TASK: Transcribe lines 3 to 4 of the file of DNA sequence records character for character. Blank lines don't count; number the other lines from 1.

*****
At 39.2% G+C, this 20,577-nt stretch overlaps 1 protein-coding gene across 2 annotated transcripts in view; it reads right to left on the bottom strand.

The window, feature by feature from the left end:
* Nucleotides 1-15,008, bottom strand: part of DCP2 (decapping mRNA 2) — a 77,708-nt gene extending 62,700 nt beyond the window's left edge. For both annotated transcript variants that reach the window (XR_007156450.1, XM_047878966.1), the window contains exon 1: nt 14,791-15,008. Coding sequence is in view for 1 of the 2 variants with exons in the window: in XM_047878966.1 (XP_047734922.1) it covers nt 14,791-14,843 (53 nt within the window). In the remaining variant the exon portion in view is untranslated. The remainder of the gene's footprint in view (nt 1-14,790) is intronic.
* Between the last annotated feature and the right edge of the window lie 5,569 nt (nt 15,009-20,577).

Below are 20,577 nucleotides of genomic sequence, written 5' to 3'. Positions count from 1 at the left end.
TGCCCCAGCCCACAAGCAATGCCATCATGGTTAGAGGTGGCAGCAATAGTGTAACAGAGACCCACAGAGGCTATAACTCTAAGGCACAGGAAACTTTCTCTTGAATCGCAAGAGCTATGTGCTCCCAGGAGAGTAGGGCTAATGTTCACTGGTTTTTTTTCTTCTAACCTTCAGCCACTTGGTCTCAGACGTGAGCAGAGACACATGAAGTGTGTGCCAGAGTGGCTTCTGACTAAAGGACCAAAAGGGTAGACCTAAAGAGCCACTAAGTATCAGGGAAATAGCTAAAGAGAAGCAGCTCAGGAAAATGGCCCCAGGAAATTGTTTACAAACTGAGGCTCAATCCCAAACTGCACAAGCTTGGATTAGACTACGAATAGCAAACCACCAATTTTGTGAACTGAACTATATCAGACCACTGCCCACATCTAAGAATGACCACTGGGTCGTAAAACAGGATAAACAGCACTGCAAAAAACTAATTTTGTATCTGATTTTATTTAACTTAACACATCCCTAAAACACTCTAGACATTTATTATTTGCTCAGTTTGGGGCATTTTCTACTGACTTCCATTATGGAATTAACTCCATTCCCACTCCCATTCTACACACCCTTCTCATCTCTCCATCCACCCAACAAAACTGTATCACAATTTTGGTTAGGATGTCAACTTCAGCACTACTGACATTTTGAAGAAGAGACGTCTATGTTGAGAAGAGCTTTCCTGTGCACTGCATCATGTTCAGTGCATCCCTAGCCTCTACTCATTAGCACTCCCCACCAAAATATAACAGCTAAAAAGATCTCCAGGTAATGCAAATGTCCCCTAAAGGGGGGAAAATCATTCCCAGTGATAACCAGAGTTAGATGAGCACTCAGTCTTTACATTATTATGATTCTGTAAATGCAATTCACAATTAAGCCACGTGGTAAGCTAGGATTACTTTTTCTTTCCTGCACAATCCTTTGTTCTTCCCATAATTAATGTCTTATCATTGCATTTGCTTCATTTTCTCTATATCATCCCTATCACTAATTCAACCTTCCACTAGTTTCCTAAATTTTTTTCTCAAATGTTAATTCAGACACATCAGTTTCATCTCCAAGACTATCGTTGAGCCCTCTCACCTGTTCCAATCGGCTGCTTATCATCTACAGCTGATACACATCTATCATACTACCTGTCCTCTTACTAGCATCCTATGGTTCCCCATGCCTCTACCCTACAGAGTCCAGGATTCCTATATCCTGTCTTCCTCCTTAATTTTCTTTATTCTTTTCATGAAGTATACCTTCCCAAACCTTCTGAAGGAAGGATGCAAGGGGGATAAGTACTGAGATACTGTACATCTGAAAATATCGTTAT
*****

* Nucleotides 1-15,008, bottom strand: part of DCP2 (decapping mRNA 2) — a 77,708-nt gene extending 62,700 nt beyond the window's left edge. For both annotated transcript variants that reach the window (XR_007156450.1, XM_047878966.1), the window contains exon 1: nt 14,791-15,008. Coding sequence is in view for 1 of the 2 variants with exons in the window: in XM_047878966.1 (XP_047734922.1) it covers nt 14,791-14,843 (53 nt within the window). In the remaining variant the exon portion in view is untranslated. The remainder of the gene's footprint in view (nt 1-14,790) is intronic.
* Between the last annotated feature and the right edge of the window lie 5,569 nt (nt 15,009-20,577).